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The University of Northern Iowa Faculty Senate, after considering a resolution earlier this week to rebuff a Board of Regents prohibition of mask mandates by encouraging faculty to act “at their own discretion,” has opted for a less combative stance.
“The senate, as a body, could not endorse the position that unmasked students should be penalized, nor that faculty should violate the board’s guidance or state law, as this would be dissonant with our culture,” according to a statement from the UNI Faculty Senate.
“After discussing the matter in executive session, the senate voted, with no opposition, to postpone indefinitely the motion to support the senator’s statement.”
The proposed resolution from UNI biology professor and faculty senator Steve L. O’Kane Jr. urged faculty to “manage their own classroom in a way that maximizes their own and their students’ health and, by extension, the health of the broader university and local community.”
Although regents in May issued guidance barring its three public universities from mandating masks, vaccination or social distancing on campus — and requiring they return to a pre-pandemic level of in-person instruction this fall — O’Kane told The Gazette he’s already imposed a mask mandate in his class.
Faculty across all three campuses have pleaded with the board — via petitions and letters — to give administrators the ability to decide independently about mask and vaccine mandates.
The University of Iowa chapter of the American Association of University Professors earlier this week told UI President Barbara Wilson legal counsel has advised them the UI is breaking the law by barring them from requiring masks in class.
The AAUP, along with the campus’ graduate student union, told Wilson they were informing their membership they have the right to require masks.
“And we hold that the university’s refusal to recognize this right puts it at legal risk,” according to the email.
Wilson replied by sharing a Board of Regents’ response rejecting that idea.
The board, according to Wilson, said Iowa law doesn’t “give employees a right to unilaterally alter or violate existing employer policies.”
But O’Kane told The Gazette he already has, threatening lower laboratory grades for students who refuse to comply with his classroom mask mandate.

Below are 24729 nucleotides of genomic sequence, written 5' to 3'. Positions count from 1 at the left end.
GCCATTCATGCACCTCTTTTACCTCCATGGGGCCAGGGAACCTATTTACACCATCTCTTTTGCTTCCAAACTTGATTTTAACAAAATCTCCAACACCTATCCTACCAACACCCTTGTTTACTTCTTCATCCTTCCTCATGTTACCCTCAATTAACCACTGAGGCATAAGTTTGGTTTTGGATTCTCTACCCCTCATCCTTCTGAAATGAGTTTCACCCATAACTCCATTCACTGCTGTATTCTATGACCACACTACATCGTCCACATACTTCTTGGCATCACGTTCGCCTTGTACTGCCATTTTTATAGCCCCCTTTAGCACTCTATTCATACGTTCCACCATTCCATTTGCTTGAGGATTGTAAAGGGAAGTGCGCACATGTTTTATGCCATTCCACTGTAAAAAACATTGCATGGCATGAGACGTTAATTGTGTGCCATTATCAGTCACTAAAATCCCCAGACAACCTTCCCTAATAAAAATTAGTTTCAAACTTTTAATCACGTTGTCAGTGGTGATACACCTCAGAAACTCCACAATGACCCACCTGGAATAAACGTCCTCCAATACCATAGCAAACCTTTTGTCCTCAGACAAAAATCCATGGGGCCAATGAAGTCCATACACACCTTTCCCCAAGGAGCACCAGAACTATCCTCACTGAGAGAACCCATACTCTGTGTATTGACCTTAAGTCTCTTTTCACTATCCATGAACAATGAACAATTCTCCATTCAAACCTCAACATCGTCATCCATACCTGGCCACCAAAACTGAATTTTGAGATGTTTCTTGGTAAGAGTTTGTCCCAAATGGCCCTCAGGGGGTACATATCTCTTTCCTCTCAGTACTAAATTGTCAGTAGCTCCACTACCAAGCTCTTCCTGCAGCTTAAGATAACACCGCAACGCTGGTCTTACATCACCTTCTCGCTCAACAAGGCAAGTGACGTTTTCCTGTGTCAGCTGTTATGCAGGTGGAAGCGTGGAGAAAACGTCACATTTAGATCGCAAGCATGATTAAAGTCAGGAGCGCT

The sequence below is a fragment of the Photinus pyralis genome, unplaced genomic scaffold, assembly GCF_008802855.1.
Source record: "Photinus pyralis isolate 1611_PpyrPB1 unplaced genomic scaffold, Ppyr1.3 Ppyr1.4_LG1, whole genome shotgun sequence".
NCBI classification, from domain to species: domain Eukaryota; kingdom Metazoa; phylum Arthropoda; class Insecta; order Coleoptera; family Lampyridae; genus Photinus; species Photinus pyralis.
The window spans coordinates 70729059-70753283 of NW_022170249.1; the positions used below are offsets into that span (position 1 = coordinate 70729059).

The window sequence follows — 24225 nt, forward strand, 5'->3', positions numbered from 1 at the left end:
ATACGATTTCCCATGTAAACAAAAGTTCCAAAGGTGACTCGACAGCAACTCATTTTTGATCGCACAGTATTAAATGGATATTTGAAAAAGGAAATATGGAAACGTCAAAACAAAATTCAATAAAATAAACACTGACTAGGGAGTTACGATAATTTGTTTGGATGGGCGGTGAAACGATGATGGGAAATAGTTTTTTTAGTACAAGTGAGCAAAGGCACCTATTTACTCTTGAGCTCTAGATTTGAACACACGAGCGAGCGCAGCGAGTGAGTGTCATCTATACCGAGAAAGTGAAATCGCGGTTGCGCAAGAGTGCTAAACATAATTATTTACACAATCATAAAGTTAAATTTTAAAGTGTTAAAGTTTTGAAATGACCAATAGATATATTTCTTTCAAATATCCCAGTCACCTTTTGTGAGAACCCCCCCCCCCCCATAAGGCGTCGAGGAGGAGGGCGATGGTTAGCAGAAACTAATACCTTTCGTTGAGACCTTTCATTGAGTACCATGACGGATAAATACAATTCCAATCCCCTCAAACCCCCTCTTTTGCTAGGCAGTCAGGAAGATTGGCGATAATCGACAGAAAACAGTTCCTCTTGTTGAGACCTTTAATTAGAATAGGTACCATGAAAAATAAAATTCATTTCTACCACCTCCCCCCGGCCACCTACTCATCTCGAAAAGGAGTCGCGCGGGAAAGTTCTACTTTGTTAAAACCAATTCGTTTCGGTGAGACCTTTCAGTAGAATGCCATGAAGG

“I have made it clear to the administration that I am willing to be terminated for my actions,” he said, noting the mandate has had its intended effect. “My students, not surprisingly, now all wear masks as they know there will be consequences to their grades.”
The UNI Faculty Senate during its meeting this week took the discussion on O’Kane’s proposed resolution behind closed doors.
After the meeting, Faculty Chair James Mattingly and Faculty Vice Chair John Burnight said in a statement the senate voted unanimously to support a previous joint statement that faculty on all three campuses sent to the board Sept. 22 asking for institutional authority over COVID-prevention decisions.
Doing so, according to UNI’s Faculty Senate, would allow the campuses to adapt to both shifting federal guidance and local transmission rates.
“Their support of this statement, but not the earlier one, clearly indicates that our faculty aspire to engage with our external stakeholders in ways that foster constructive dialogue, recognize our common aims, and are respectful of Iowa laws,” according to Mattingly and Burnight.
The board confirmed receipt of that earlier joint statement but hasn’t yet replied.
“The board appreciates hearing from faculty leaders,” the regents’ Chief Academic Officer Rachel Boon wrote to faculty senate leaders Sept. 23. “I will ensure it is shared with all board members.”
Board President Michael Richards told The Gazette earlier this month the regents do not intend to impose a mask mandate and expect to keep decision-making power “at the regent level.”
Vanessa Miller covers higher education for The Gazette.
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